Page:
Dr. Christian-Hinman’s lab focuses on understanding the neural mechanisms linking epilepsy and comorbid reproductive endocrine disorder.

How Dr. Christian-Hinman first became interested in science

Dr. Christian-Hinman first became aware of neuroscience during her time in high school, when she was deciding where to go to college. Even though her family was not from a scientific background, exposure at Smith College in Massachusetts encouraged her to dive into the neuroscience field.

She says, “I didn’t think I would be a scientist when I was growing up. Smith had major strengths in physiology and neurophysiology, and this enabled me to have a solid base of knowledge and interest particularly in the physiological side of neuroscience.”

Her first doctoral and postdoctoral experience

Dr. Christian-Hinman’s doctoral experience in the Neuroscience Graduate Program of the University of Virginia helped her to interconnect different fields such as neuroscience and endocrinology. She was excited to learn and utilize different techniques, such as patch-clamp electrophysiology to see the firing activities of neurons, and that drove her more into the field. For her postdoctoral training at Stanford University, she focused on studying epilepsy, which is a disease of neural circuit dysfunction that produces recurrent seizures. To record seizure activity in mouse models of epilepsy, she learned how to perform electroencephalography (EEG) and other techniques that her lab now uses regularly.

She says, “At UVA, I was lucky to have a very supportive mentor and to live in Charlottesville, which is a really beautiful place. At Stanford, I was able to see science conducted at the absolutely highest level in the world. This was exciting and helped to broaden my perspective on various opportunities and modes of investigating brain function.”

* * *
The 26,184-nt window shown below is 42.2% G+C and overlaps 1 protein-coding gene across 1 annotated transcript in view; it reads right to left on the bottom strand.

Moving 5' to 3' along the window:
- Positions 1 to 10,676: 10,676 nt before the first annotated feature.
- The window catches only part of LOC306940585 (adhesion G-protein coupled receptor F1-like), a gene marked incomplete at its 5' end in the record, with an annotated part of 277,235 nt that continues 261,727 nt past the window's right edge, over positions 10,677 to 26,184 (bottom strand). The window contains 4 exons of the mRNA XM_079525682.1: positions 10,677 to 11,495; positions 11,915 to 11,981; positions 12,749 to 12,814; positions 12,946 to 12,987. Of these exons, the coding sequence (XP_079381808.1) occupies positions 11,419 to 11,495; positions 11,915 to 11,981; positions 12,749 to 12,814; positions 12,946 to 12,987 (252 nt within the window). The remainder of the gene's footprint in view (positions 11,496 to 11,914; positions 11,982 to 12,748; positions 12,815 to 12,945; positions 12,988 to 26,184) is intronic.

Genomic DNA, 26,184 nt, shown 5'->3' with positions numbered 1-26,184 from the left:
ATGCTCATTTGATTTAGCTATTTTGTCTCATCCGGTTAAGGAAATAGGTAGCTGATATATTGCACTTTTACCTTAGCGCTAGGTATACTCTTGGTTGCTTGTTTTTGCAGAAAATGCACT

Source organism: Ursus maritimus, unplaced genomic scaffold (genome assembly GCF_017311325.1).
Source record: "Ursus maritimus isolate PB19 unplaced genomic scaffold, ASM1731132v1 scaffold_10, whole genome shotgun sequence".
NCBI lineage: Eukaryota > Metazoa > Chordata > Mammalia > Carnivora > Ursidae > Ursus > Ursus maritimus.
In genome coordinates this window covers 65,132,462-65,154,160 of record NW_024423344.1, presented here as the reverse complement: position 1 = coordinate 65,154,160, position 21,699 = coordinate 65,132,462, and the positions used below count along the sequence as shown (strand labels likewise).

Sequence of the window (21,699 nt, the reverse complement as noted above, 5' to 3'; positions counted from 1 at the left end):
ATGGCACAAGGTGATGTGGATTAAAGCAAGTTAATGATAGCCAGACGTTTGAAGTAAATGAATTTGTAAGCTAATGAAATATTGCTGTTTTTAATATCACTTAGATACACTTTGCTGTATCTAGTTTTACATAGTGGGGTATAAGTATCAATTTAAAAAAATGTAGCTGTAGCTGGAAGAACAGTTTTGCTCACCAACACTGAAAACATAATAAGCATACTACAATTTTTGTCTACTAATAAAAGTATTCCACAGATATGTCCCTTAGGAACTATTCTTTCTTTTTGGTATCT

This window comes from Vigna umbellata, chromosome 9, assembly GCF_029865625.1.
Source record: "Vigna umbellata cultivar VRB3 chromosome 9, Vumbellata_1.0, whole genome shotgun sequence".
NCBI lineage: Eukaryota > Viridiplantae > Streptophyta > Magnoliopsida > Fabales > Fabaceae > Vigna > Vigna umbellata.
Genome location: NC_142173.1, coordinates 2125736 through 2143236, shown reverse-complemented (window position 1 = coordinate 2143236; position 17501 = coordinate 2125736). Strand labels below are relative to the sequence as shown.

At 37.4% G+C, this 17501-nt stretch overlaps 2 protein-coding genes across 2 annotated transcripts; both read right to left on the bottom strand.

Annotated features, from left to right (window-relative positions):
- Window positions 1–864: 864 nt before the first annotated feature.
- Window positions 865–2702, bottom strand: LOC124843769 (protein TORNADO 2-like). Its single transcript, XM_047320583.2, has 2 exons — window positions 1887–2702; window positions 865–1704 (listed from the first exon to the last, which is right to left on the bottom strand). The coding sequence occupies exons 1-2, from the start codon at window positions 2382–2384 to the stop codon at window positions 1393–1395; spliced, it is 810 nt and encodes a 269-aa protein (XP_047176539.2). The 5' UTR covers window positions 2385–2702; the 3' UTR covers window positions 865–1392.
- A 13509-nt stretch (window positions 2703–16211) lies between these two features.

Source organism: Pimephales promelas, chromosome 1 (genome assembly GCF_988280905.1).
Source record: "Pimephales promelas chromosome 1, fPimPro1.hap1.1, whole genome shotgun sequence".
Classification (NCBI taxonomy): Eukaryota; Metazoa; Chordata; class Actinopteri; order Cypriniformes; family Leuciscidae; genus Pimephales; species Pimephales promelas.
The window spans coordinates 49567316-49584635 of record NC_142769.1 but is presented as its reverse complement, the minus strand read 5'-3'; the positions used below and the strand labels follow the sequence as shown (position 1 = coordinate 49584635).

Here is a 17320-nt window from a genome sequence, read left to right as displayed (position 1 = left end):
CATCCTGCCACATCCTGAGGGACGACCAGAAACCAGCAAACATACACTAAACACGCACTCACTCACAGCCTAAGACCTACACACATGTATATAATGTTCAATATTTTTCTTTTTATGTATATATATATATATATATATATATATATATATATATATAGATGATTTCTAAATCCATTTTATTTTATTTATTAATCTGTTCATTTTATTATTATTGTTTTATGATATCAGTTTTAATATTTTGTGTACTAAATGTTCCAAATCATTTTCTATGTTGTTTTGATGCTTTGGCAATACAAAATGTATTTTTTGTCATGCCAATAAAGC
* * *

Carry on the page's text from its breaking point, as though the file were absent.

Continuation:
Deciding to become a professor

“In college, I knew I was interested in research, and at Smith I was fortunate to join a good lab with an encouraging PI. I realized I loved the process of coming up with a question, formulating a hypothesis, designing experiments to test this hypothesis, interpreting the data, as well as the process of writing papers. Also, I could see myself teaching classes. And that’s when I decided to pursue becoming a faculty member,” Christian-Hinman says.

An average day in the life of a PI

According to Dr. Christian-Hinman, an average day can change considerably whether she is teaching a class or not. If she is teaching, she will prepare lectures, writes exams for the class, and answer various questions on the class material from students. She meets with each of the students and researchers in her lab at least once a week, reads research articles, writes and reviews grants and manuscripts, and prepares seminars and talks for meetings. She also provides advice in troubleshooting problems with lab equipment if something isn’t working right.

The latest scientific focus in the Christian-Hinman lab